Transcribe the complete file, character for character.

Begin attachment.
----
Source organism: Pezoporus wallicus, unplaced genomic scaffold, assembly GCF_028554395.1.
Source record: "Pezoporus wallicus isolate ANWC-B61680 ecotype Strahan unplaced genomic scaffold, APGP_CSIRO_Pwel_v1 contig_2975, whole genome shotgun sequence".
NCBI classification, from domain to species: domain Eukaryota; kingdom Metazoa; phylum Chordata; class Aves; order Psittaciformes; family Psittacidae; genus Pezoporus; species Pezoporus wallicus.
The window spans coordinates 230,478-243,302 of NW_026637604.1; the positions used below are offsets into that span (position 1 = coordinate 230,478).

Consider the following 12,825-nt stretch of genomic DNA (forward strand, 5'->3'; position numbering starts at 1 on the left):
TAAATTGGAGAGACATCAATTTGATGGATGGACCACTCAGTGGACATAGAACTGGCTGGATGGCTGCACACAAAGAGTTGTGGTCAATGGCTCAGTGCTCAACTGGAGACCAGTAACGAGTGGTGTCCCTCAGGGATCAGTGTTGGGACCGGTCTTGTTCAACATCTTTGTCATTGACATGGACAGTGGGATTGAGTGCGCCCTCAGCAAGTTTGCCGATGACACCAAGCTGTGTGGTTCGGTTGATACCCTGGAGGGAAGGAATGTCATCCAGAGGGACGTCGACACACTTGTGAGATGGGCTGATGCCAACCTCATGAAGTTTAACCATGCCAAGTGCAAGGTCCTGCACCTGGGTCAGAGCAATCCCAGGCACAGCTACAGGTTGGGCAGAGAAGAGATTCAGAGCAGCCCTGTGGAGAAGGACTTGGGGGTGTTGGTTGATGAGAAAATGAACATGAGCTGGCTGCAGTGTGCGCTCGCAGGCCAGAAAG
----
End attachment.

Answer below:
Source organism: Pezoporus wallicus, unplaced genomic scaffold, assembly GCF_028554395.1.
Source record: "Pezoporus wallicus isolate ANWC-B61680 ecotype Strahan unplaced genomic scaffold, APGP_CSIRO_Pwel_v1 contig_2975, whole genome shotgun sequence".
NCBI classification, from domain to species: domain Eukaryota; kingdom Metazoa; phylum Chordata; class Aves; order Psittaciformes; family Psittacidae; genus Pezoporus; species Pezoporus wallicus.
The window spans coordinates 230,478-243,302 of NW_026637604.1; the positions used below are offsets into that span (position 1 = coordinate 230,478).

Consider the following 12,825-nt stretch of genomic DNA (forward strand, 5'->3'; position numbering starts at 1 on the left):
TAAATTGGAGAGACATCAATTTGATGGATGGACCACTCAGTGGACATAGAACTGGCTGGATGGCTGCACACAAAGAGTTGTGGTCAATGGCTCAGTGCTCAACTGGAGACCAGTAACGAGTGGTGTCCCTCAGGGATCAGTGTTGGGACCGGTCTTGTTCAACATCTTTGTCATTGACATGGACAGTGGGATTGAGTGCGCCCTCAGCAAGTTTGCCGATGACACCAAGCTGTGTGGTTCGGTTGATACCCTGGAGGGAAGGAATGTCATCCAGAGGGACGTCGACACACTTGTGAGATGGGCTGATGCCAACCTCATGAAGTTTAACCATGCCAAGTGCAAGGTCCTGCACCTGGGTCAGAGCAATCCCAGGCACAGCTACAGGTTGGGCAGAGAAGAGATTCAGAGCAGCCCTGTGGAGAAGGACTTGGGGGTGTTGGTTGATGAGAAAATGAACATGAGCTGGCTGCAGTGTGCGCTCGCAGGCCAGAAAG